Swamp Thing succeeds–to the degree it does–both in spite of Wes Craven and because of him. Craven is not an inventive low budget filmmaker. He does nothing to compensate. The Swamp Thing costume is bad, has lots of movement below the chest. Craven shoots it head-to-toe instead of obscuring it. There’s a real disconnect between Craven’s handling of the costume and with the special effects in general and the film in general, because Craven’s not playing Swamp Thing for laughs. The other big problem Craven brings to the table is his inability to film an action scene or scenes in the open (on open water, with a clear sky). Swamp Thing cuts from good composition to bad composition almost every shot during the middle. It’s extremely disconcerting.
But, like I said, it still succeeds… because even with turning Louis Jordan into a wild boar, Craven takes the film seriously. Swamp Thing is not smart. Craven’s script is riddled with holes and is, at times, dumb. But he’s earnest. He creates two excellent character relationships–Swamp Thing and Adrienne Barbeau and then Barbeau and her teenage sidekick, played by Reggie Batts. The most successful thing about the Swamp Thing romance–well, it starts when it’s still Ray Wise as the human version–is Craven sells it in a short amount of time. The whole movie takes place over three or four days and the establishing romance takes place in–story-time–a few hours the first day, at most. But Craven, Barbeau, Wise and later Dick Durock sell it.
A lot of the film’s earnestness has to do with the actors. While Jordan (gloriously) adds relish to his ham, Barbeau, Wise, and Durock all play it straight. Barbeau runs around in skimpy outfits–heels in the swamp too–but her performance is great. The stuff with her and Durock, who I never realized was so affecting in the Swamp Thing costume before, is great. But the stuff with her and Batts is somehow even more touching, since the romance is kind of expected, but the genuine human concern element is not.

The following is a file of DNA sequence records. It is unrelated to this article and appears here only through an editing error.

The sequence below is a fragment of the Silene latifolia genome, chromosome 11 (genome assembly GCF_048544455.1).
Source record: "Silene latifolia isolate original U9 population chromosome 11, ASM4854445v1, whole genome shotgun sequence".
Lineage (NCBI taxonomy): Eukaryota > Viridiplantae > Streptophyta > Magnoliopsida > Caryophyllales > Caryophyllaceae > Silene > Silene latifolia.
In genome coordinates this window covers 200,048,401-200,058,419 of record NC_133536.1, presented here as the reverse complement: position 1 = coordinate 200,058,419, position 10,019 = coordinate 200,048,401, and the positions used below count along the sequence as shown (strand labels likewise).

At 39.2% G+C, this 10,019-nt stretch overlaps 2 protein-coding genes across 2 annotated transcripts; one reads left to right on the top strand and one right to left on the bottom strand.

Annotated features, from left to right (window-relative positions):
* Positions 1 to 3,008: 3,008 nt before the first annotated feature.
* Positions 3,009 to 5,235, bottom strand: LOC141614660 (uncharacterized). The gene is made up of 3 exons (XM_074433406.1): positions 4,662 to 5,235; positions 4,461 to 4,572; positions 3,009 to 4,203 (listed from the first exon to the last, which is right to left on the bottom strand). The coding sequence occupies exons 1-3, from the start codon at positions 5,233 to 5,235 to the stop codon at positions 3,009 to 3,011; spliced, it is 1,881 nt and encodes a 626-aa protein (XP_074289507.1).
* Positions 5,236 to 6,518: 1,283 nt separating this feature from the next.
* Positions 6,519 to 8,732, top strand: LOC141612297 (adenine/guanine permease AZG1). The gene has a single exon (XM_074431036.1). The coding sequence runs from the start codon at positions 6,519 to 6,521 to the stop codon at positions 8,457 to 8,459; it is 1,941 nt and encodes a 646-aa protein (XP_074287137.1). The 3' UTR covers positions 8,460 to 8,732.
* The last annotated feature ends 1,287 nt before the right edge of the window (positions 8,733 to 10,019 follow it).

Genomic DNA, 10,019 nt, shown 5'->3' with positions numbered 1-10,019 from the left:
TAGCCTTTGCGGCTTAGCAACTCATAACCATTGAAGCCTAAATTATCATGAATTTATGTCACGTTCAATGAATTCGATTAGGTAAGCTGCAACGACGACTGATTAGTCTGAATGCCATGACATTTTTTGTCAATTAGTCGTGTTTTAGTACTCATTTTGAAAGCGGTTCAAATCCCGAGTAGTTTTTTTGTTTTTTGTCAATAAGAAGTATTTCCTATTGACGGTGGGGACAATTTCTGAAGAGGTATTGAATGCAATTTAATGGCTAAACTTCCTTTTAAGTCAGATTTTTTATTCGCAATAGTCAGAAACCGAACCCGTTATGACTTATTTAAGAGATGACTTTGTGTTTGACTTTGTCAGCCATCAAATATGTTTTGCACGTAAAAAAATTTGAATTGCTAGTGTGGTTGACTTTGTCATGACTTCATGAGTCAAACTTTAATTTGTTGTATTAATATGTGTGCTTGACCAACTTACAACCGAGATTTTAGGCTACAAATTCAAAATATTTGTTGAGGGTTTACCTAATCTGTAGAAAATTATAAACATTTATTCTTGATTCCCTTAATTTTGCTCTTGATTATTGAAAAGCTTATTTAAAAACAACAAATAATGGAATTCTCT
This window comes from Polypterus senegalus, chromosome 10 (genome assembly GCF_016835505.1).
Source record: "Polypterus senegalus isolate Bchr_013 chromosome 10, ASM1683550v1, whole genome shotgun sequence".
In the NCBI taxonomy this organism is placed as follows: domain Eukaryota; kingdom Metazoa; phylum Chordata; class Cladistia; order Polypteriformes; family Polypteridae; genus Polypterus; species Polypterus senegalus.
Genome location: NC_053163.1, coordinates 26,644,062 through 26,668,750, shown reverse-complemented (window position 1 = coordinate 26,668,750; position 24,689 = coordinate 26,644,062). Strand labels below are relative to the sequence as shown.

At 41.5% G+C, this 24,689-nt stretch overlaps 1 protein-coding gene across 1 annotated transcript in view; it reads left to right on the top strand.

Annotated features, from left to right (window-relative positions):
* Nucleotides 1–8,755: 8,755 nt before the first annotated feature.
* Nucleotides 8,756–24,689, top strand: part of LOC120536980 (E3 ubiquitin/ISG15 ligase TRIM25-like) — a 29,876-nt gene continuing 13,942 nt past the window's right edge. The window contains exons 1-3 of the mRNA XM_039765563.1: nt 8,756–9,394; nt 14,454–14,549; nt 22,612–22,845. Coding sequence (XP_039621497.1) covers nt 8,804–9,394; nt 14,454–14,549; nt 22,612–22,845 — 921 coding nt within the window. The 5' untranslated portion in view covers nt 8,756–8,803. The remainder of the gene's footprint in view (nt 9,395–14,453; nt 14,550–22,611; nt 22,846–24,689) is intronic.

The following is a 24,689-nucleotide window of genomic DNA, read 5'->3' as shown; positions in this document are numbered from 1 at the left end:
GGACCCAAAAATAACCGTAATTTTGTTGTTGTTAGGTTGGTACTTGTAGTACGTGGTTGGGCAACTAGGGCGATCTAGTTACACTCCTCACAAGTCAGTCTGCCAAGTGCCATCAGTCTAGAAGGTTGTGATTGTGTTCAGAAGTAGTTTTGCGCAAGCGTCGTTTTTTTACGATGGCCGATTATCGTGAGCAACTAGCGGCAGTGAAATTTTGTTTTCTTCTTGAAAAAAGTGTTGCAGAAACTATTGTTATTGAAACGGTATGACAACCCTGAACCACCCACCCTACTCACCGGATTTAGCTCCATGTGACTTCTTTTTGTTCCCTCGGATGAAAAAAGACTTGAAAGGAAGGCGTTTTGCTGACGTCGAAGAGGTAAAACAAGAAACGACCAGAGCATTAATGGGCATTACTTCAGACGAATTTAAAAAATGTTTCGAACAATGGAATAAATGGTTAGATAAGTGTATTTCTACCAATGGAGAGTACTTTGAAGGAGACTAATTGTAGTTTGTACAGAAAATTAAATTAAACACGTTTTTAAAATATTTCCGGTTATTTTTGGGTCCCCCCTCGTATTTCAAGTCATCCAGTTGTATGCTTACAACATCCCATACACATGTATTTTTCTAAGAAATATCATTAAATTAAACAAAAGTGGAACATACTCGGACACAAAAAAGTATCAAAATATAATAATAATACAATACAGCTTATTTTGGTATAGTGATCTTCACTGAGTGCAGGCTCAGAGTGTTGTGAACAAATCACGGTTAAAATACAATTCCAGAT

Craven shoots all of the swamp scenes on location, both a good idea and bad (those wide open spaces I mentioned before), and the film does have some lovely cinematic moments. Especially when the Harry Manfredini score is in its soft parts and not the action ones (Manfredini’s action music is a fit for Craven’s action direction). Unfortunately, the scenes in Jordan’s villainous hideout… a mansion, leave a lot to be desired. Craven’s script is short on establishing Jordan’s character other than giving him a staff of young female assistants and dumb macho mercenaries.
Because the film’s so short, because it moves so fast–and because the action scenes are impossible to remember–Swamp Thing leaves a good impression. One remembers the successes–thanks to Barbeau and Batts–and excuses the failures. But some of it, the haunting beauty, does come from Craven… though he gets crucial help from the natural locations and Manfredini’s score.
Directed by Wes Craven; screenplay by Craven, based on the DC comic book by Len Wein and Bernie Wrightson; director of photography, Robbie Greenberg; edited by Richard Bracken; music by Harry Manfredini; production designers, Robb Wilson King and David Nichols; produced by Benjamin Melniker and Michael E. Uslan; released by Embassy Pictures.
Starring Louis Jourdan (Dr. Anton Arcane), Adrienne Barbeau (Alice Cable), Ray Wise (Doctor Alec Holland), David Hess (Ferret), Nicholas Worth (Bruno), Don Knight (Harry Ritter), Al Ruban (Charlie), Dick Durock (Swamp Thing), Ben Bates (The Arcane Monster), Nannette Brown (Dr. Linda Holland) and Reggie Batts (Jude).